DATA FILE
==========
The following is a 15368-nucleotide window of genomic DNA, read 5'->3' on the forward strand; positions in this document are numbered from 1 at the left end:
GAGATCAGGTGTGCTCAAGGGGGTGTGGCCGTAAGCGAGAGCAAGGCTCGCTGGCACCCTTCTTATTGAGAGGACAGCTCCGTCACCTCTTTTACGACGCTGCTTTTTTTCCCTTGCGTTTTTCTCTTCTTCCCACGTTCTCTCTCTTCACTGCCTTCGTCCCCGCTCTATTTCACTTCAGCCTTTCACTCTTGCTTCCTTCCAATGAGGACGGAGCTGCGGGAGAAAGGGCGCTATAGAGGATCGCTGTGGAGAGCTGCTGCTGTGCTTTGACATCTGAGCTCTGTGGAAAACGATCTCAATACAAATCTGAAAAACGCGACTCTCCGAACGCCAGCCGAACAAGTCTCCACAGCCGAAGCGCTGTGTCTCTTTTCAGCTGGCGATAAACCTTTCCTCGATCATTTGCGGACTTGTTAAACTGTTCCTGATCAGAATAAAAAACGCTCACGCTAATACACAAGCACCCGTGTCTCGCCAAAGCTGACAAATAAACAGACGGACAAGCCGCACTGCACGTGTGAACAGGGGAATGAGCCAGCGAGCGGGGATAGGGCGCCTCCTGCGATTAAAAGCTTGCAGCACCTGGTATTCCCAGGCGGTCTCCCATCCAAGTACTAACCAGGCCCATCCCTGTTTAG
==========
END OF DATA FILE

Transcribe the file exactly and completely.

The following is a 15368-nucleotide window of genomic DNA, read 5'->3' on the forward strand; positions in this document are numbered from 1 at the left end:
GAGATCAGGTGTGCTCAAGGGGGTGTGGCCGTAAGCGAGAGCAAGGCTCGCTGGCACCCTTCTTATTGAGAGGACAGCTCCGTCACCTCTTTTACGACGCTGCTTTTTTTCCCTTGCGTTTTTCTCTTCTTCCCACGTTCTCTCTCTTCACTGCCTTCGTCCCCGCTCTATTTCACTTCAGCCTTTCACTCTTGCTTCCTTCCAATGAGGACGGAGCTGCGGGAGAAAGGGCGCTATAGAGGATCGCTGTGGAGAGCTGCTGCTGTGCTTTGACATCTGAGCTCTGTGGAAAACGATCTCAATACAAATCTGAAAAACGCGACTCTCCGAACGCCAGCCGAACAAGTCTCCACAGCCGAAGCGCTGTGTCTCTTTTCAGCTGGCGATAAACCTTTCCTCGATCATTTGCGGACTTGTTAAACTGTTCCTGATCAGAATAAAAAACGCTCACGCTAATACACAAGCACCCGTGTCTCGCCAAAGCTGACAAATAAACAGACGGACAAGCCGCACTGCACGTGTGAACAGGGGAATGAGCCAGCGAGCGGGGATAGGGCGCCTCCTGCGATTAAAAGCTTGCAGCACCTGGTATTCCCAGGCGGTCTCCCATCCAAGTACTAACCAGGCCCATCCCTGTTTAG